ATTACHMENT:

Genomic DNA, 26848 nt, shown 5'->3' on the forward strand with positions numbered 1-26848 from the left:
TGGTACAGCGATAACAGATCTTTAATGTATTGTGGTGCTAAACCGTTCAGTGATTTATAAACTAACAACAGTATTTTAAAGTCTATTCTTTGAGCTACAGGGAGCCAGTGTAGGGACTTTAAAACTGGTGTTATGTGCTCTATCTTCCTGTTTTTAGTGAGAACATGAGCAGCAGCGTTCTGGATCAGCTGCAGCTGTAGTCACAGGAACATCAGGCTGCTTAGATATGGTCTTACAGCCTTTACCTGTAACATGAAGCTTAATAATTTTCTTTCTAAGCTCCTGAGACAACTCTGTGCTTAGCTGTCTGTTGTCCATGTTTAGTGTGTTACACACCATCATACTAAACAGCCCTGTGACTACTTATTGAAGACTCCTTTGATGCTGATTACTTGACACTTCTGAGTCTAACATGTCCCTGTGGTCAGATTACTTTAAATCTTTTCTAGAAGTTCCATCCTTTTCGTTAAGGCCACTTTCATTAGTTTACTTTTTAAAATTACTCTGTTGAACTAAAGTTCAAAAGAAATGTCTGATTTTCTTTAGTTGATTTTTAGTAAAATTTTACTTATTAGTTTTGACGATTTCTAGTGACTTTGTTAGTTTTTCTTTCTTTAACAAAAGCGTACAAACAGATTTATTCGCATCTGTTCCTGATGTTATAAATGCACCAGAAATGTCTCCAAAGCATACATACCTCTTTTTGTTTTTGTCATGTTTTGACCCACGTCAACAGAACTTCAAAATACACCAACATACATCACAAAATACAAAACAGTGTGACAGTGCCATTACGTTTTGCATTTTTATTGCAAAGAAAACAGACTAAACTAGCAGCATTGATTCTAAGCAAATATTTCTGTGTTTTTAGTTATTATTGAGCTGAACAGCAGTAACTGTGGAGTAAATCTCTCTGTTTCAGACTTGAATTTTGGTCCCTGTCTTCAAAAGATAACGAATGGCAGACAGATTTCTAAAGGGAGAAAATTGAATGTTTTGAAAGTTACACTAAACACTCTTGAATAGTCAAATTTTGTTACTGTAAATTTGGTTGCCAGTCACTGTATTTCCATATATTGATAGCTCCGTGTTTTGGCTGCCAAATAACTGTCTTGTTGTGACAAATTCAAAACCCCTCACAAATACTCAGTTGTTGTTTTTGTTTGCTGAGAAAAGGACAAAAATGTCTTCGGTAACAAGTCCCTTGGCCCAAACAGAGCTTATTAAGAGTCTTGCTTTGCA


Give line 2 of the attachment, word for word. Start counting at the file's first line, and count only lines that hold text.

TGGTACAGCGATAACAGATCTTTAATGTATTGTGGTGCTAAACCGTTCAGTGATTTATAAACTAACAACAGTATTTTAAAGTCTATTCTTTGAGCTACAGGGAGCCAGTGTAGGGACTTTAAAACTGGTGTTATGTGCTCTATCTTCCTGTTTTTAGTGAGAACATGAGCAGCAGCGTTCTGGATCAGCTGCAGCTGTAGTCACAGGAACATCAGGCTGCTTAGATATGGTCTTACAGCCTTTACCTGTAACATGAAGCTTAATAATTTTCTTTCTAAGCTCCTGAGACAACTCTGTGCTTAGCTGTCTGTTGTCCATGTTTAGTGTGTTACACACCATCATACTAAACAGCCCTGTGACTACTTATTGAAGACTCCTTTGATGCTGATTACTTGACACTTCTGAGTCTAACATGTCCCTGTGGTCAGATTACTTTAAATCTTTTCTAGAAGTTCCATCCTTTTCGTTAAGGCCACTTTCATTAGTTTACTTTTTAAAATTACTCTGTTGAACTAAAGTTCAAAAGAAATGTCTGATTTTCTTTAGTTGATTTTTAGTAAAATTTTACTTATTAGTTTTGACGATTTCTAGTGACTTTGTTAGTTTTTCTTTCTTTAACAAAAGCGTACAAACAGATTTATTCGCATCTGTTCCTGATGTTATAAATGCACCAGAAATGTCTCCAAAGCATACATACCTCTTTTTGTTTTTGTCATGTTTTGACCCACGTCAACAGAACTTCAAAATACACCAACATACATCACAAAATACAAAACAGTGTGACAGTGCCATTACGTTTTGCATTTTTATTGCAAAGAAAACAGACTAAACTAGCAGCATTGATTCTAAGCAAATATTTCTGTGTTTTTAGTTATTATTGAGCTGAACAGCAGTAACTGTGGAGTAAATCTCTCTGTTTCAGACTTGAATTTTGGTCCCTGTCTTCAAAAGATAACGAATGGCAGACAGATTTCTAAAGGGAGAAAATTGAATGTTTTGAAAGTTACACTAAACACTCTTGAATAGTCAAATTTTGTTACTGTAAATTTGGTTGCCAGTCACTGTATTTCCATATATTGATAGCTCCGTGTTTTGGCTGCCAAATAACTGTCTTGTTGTGACAAATTCAAAACCCCTCACAAATACTCAGTTGTTGTTTTTGTTTGCTGAGAAAAGGACAAAAATGTCTTCGGTAACAAGTCCCTTGGCCCAAACAGAGCTTATTAAGAGTCTTGCTTTGCA